# Natural filtration and Kolmogorov existence theorem

Consider a stochastic process $(X_t)_{t \in T}$ where $T\subseteq[0,\infty)$. The natural filtration $\mathscr F^X=(\mathscr F_t^X)_{t \in T}$ is defined by $$\mathscr F_t^X=\sigma\{X_s^{-1}(B)|0\lt s\le t,B\in\mathscr B(\Bbb R) \}$$

In a book I have read, the author wants to define a mapping $$\psi:\omega\mapsto (X_t)_{t\in T}(\omega):=(\omega(t))_{t\in T}$$ from the underlying probability space $(\Omega,\mathscr A, P)$ to a measure space $(\Bbb R^T, \mathscr S_{cyl})$, the space of sample paths with the sigma-algebra generated by the cylinder-sets. Thus, $$\Bbb R^T=\{f:T\to \Bbb R\}\qquad\mathscr S_{cyl}=\sigma \{f∈\Bbb R^T:\forall i=1,2,...,n,\ f(t_i)\in B_i\}$$ and $$X_t:(\Bbb R^T, \mathscr S_{cyl})\to(\mathbb R,\mathcal B(\mathbb R)),\quad X_t(f)=f(t)$$ is the coordinate mapping in order to use the Kolmogorov Existence Theorem to construct a probability distribution between the time instance $0\le t_1\le\cdots\le t_n\le T$. Equivalently they use a separable process and define the natural filtration $\mathscr G=(\mathscr G_t)$ as the sigma algebras $\mathscr G_t$ generated by the following cylinder sets $$A=\{\omega \in \Omega:\forall i=1,2,...,n,\ X_{s_i}(\omega) \in B_i\}$$

for $0\le s_1\le.....\le s_n \le t$.

My questions are:

1.Where is the natural filtration $\mathscr G$ defined? On $(\Bbb R^T, \mathscr S_{cyl})$? Where is the equivalence to the usual definition $\mathscr F^X$ given above?
2. If I want to calculate the expectation value $E[X^*_t]$ with $$X^*_t=\sup_{0\le t\le T} X_t$$ am I calculating it on $(\Bbb R^T, \mathscr S_{cyl})$ or $(\Omega,\mathscr A, P)$? I am confused between this pair of spaces and how to use them.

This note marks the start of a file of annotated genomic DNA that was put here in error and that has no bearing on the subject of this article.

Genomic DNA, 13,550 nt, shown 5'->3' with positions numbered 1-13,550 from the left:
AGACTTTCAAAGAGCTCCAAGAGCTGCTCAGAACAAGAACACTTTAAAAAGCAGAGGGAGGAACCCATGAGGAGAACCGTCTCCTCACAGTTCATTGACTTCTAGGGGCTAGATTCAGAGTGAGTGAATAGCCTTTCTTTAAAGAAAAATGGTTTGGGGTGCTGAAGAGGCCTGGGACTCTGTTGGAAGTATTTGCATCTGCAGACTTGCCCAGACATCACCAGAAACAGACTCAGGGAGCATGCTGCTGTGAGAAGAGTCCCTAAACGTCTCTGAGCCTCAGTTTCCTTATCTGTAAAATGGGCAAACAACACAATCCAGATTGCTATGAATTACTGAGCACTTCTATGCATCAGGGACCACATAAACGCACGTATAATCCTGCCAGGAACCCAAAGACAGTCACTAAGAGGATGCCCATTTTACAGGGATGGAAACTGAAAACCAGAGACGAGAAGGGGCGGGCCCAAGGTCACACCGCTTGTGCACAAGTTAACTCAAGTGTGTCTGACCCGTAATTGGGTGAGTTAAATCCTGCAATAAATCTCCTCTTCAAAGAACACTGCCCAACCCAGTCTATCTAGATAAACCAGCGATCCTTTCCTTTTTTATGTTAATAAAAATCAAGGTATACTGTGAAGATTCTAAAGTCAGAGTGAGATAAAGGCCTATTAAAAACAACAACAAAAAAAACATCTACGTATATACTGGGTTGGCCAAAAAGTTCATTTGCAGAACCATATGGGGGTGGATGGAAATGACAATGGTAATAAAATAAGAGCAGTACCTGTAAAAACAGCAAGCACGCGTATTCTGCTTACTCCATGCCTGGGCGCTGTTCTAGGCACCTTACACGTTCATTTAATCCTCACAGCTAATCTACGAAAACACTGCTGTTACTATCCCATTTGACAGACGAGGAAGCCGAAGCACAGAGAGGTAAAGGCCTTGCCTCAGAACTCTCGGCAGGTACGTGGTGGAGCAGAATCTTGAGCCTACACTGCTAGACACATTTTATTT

• If I'm understanding the setting correctly, the filtration consists of $\sigma$-algebras of subsets of $\Omega$ and expectation values are Lebesgue integrals over $\Omega$ against the measure $P$. The mapping $\psi$ simply maps $\omega$ values to sample functions.
– Ian
Commented Mar 5, 2017 at 1:02
• The way I usually think about this is that a stochastic process a priori has a signature of $\Omega \times T \to V$ where $V$ is some set of values of the process, usually $\mathbb{R}^n$. Then the mapping $\psi$ is the curried version of this function, i.e. it has signature $\Omega \to (T \to V)$. The remainder of this discussion amounts to making sense of the idea that $\psi$ is a "path-valued random variable" (i.e. it is a measurable function with values in a space of paths, with respect to some sigma-algebra on the space of paths).
– Ian
Commented Mar 5, 2017 at 1:05
• @Ian Thanks! If I am understanding it correctly, the second definition of the natural filtration, i.e. $\sigma(A)$ is more a natural filtration on the space of paths? Because it is actually a cylinder-set, which is the generator of the sigma algebra of linear function(which is actually the sample path). Can it somehow related it to the usual definition? The point I don't understand is just, in the first definition, they take all uncountable time instants while the second only finite time instants are considered. The both can somehow not be the same. Commented Mar 5, 2017 at 1:16
• requiring to be seperable, one can use the special case here: en.wikipedia.org/wiki/… Commented Mar 5, 2017 at 1:17
• @quallenjäger : A few remark on your notations, unless mistaken to be consistent with the first part of your post $\sigma_{cyl}=\sigma \{f\in \Omega :f(t_i)(ω)\in B_i\ for\ i=1,2,...,n\}$ should be written : $\sigma_{cyl}=\sigma \{f\in \Bbb R^T:f(t_i)\in B_i\ for\ i=1,2,...,n\}$ if your cylindrical sigma field is over $\Bbb R^T$. You need the canonical process $\psi$ to bridge both, if you wanted to write things with respect to a sigma field over $\Omega$: $\sigma_{cyl}=\sigma \{\omega \in \Omega :X_{t_i}(\psi(\omega)) \in B_i\ for\ i=1,2,...,n\}$. Best regards Commented Mar 7, 2017 at 14:23